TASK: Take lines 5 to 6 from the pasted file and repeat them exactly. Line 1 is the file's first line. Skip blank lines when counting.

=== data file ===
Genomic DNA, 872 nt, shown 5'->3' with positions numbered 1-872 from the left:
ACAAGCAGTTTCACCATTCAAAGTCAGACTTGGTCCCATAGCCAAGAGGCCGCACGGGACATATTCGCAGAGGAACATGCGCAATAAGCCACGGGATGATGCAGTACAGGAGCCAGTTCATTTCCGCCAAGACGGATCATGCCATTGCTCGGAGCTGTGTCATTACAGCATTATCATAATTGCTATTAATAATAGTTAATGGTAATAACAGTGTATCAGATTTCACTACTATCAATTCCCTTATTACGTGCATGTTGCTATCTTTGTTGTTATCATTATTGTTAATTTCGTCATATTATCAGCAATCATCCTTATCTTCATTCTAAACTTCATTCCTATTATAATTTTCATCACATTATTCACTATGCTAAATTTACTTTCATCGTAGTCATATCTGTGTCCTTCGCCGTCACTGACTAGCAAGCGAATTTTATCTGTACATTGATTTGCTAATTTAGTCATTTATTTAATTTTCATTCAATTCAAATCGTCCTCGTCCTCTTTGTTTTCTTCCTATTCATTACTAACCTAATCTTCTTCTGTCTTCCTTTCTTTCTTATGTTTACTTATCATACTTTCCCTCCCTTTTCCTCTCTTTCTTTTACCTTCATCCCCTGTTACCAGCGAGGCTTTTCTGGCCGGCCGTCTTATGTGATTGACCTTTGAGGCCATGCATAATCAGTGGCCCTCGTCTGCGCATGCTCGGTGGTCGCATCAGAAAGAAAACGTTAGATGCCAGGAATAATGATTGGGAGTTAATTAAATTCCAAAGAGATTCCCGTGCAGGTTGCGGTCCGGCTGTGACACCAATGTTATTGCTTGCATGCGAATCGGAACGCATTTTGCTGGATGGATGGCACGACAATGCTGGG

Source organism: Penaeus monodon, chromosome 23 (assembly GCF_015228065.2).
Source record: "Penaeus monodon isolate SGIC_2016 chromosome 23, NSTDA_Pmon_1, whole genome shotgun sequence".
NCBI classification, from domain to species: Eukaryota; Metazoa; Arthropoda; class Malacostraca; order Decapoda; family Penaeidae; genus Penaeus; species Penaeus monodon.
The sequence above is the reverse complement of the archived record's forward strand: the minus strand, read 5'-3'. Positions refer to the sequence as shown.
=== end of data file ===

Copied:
NCBI classification, from domain to species: Eukaryota; Metazoa; Arthropoda; class Malacostraca; order Decapoda; family Penaeidae; genus Penaeus; species Penaeus monodon.
The sequence above is the reverse complement of the archived record's forward strand: the minus strand, read 5'-3'. Positions refer to the sequence as shown.